Open thread Feb. 20, 2014 Dan Crawford | February 20, 2015 9:37 am Tags: open thread Comments (4) | Digg Facebook Twitter |
I like this headline over at Wonkblog:
Taxpayers win as Wal-Mart gives workers a raise 🙂
Hereis a geadlineyou won’t see.
“Obama’s Intervention in Libya: Results in Two Years Rather than Decades….”
While for Bush’s phoney interventions it took 11 years for Iraq to fall apart, while US is 13 years and counting keeping Afghanistan proxy above the sands..
With yet another challenge to PPACA on the horizon, let us review what Congress and the Courts have claimed thus far:
Congress in Mandate of PPACA:
EFFECTS ON THE NATIONAL ECONOMY AND INTERSTATE
COMMERCE.—The effects described in this paragraph are the
(A) The requirement regulates activity that is commercial
and economic in nature: economic and financial
decisions about how and when health care is paid for,
and when health insurance is purchased
Judge Gladys Kessler in Mead v. Holder:
For the foregoing reasons, the Court finds that Congress had
a rational basis for its conclusion that the aggregate of
individual decisions not to purchase health insurance substantially affects the national health insurance market. Consequently, Congress was acting within the bounds of its Commerce Clause power when it enacted § 1501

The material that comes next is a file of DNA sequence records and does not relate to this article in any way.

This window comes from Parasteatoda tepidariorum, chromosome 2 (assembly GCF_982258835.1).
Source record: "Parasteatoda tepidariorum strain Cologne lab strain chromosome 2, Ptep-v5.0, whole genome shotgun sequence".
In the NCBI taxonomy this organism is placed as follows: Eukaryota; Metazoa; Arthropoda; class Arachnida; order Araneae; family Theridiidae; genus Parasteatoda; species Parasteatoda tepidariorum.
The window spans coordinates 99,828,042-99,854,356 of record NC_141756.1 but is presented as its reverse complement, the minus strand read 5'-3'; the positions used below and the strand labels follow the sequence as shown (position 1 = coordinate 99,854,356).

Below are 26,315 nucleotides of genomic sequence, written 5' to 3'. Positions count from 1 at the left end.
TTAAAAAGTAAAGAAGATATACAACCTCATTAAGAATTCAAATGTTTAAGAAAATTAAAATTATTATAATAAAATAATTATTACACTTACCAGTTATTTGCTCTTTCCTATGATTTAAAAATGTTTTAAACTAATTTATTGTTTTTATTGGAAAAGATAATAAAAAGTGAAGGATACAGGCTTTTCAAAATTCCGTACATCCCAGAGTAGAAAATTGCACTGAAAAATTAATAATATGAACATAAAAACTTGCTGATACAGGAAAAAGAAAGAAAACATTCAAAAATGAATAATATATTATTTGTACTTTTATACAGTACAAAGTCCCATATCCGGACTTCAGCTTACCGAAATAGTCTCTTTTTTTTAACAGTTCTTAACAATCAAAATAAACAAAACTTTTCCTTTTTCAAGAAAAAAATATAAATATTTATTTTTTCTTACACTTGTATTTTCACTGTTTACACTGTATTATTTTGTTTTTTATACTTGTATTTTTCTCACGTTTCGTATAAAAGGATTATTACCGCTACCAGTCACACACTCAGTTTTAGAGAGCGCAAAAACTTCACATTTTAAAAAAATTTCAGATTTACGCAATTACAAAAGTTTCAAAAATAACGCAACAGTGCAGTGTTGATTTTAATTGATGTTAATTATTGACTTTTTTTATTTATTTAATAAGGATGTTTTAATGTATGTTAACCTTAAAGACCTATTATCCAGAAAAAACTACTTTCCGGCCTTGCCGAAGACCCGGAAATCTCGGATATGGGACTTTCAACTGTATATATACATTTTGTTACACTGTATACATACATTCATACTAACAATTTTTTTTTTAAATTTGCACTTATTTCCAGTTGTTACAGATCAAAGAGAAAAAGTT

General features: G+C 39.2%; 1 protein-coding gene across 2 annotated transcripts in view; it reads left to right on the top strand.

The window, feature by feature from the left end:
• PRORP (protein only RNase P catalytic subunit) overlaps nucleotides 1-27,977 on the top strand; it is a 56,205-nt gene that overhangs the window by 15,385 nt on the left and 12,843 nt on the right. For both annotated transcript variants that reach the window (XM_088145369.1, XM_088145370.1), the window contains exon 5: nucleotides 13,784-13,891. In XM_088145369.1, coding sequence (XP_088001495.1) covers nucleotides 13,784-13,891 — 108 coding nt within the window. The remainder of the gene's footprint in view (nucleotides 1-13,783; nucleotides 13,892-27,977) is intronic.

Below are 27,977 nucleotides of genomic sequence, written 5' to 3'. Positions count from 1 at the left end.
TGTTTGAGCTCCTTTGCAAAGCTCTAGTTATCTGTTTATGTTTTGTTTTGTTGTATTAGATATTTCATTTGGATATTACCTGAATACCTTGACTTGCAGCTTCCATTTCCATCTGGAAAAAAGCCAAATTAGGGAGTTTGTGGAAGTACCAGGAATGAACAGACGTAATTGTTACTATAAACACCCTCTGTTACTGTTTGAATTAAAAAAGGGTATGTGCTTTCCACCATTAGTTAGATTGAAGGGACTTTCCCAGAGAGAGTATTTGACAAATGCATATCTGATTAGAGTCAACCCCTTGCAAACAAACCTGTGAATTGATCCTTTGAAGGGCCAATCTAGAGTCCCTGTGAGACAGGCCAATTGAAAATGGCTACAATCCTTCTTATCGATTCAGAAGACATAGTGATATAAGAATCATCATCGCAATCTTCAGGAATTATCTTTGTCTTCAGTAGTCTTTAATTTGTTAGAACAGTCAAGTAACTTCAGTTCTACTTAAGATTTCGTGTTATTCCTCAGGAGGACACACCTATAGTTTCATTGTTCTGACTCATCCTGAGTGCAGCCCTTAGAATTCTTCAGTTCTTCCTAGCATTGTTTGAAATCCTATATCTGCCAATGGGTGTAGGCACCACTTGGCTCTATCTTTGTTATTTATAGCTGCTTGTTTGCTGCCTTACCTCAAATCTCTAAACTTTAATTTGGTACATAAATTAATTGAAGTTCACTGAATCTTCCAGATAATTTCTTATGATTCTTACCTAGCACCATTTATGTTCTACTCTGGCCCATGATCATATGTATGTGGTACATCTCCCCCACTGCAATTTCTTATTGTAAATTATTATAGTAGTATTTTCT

Ginsberg et al in NFIB:
First, Congress has the power to regulate economic activities “that substantially affect interstate commerce.” Gonzales v. Raich, 545 U. S. 1, 17 (2005). This capacious power extends even to local activities that, viewed in the aggregate, have a substantial impact on interstate commerce. See ibid. See also Wickard, 317 U. S., at 125 (“[E]ven if appellee’s activity be local and though it may not be regarded as commerce, it may still, whatever its nature, be reached by Congress if it exerts a substantial economic effect on interstate commerce.”
Perhaps the most bizarre of all was CJ Roberts claim that he was duty bound to read the Mandate as a tax -as though he were duty bound to rescue Congress from its gambit of avoiding raising income taxes on individuals by very plainly crafting the Mandate as a regulation of commerce.
That Roberts was willing to engage in such subversion of the democratic process the first time around, leaves little doubt that he will repeat his performance and once again rescue the Congress that foolishly qualified the language of the subsidies.
Science marches on.